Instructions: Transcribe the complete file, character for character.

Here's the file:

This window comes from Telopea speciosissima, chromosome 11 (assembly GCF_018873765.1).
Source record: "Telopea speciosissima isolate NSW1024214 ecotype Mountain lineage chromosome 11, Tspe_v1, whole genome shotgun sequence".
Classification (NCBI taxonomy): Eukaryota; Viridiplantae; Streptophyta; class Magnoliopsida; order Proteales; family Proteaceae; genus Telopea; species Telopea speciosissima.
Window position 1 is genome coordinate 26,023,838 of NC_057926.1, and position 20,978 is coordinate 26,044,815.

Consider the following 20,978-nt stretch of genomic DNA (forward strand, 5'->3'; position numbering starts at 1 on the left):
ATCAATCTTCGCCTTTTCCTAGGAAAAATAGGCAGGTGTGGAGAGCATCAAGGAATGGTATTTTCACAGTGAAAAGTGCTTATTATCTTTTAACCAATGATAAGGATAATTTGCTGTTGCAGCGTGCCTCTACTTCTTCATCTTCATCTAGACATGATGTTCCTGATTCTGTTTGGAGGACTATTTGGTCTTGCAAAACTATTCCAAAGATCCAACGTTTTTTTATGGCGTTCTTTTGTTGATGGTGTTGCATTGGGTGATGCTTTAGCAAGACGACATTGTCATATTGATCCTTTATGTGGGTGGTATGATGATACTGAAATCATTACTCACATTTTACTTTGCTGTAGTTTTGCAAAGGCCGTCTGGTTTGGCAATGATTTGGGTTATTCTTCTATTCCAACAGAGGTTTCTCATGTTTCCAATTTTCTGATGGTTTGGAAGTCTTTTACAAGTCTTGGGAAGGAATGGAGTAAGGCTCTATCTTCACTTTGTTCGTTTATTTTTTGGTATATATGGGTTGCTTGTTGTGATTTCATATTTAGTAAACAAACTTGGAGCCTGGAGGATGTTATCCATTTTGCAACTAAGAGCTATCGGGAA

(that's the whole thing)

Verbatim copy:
This window comes from Telopea speciosissima, chromosome 11 (assembly GCF_018873765.1).
Source record: "Telopea speciosissima isolate NSW1024214 ecotype Mountain lineage chromosome 11, Tspe_v1, whole genome shotgun sequence".
Classification (NCBI taxonomy): Eukaryota; Viridiplantae; Streptophyta; class Magnoliopsida; order Proteales; family Proteaceae; genus Telopea; species Telopea speciosissima.
Window position 1 is genome coordinate 26,023,838 of NC_057926.1, and position 20,978 is coordinate 26,044,815.

Consider the following 20,978-nt stretch of genomic DNA (forward strand, 5'->3'; position numbering starts at 1 on the left):
ATCAATCTTCGCCTTTTCCTAGGAAAAATAGGCAGGTGTGGAGAGCATCAAGGAATGGTATTTTCACAGTGAAAAGTGCTTATTATCTTTTAACCAATGATAAGGATAATTTGCTGTTGCAGCGTGCCTCTACTTCTTCATCTTCATCTAGACATGATGTTCCTGATTCTGTTTGGAGGACTATTTGGTCTTGCAAAACTATTCCAAAGATCCAACGTTTTTTTATGGCGTTCTTTTGTTGATGGTGTTGCATTGGGTGATGCTTTAGCAAGACGACATTGTCATATTGATCCTTTATGTGGGTGGTATGATGATACTGAAATCATTACTCACATTTTACTTTGCTGTAGTTTTGCAAAGGCCGTCTGGTTTGGCAATGATTTGGGTTATTCTTCTATTCCAACAGAGGTTTCTCATGTTTCCAATTTTCTGATGGTTTGGAAGTCTTTTACAAGTCTTGGGAAGGAATGGAGTAAGGCTCTATCTTCACTTTGTTCGTTTATTTTTTGGTATATATGGGTTGCTTGTTGTGATTTCATATTTAGTAAACAAACTTGGAGCCTGGAGGATGTTATCCATTTTGCAACTAAGAGCTATCGGGAA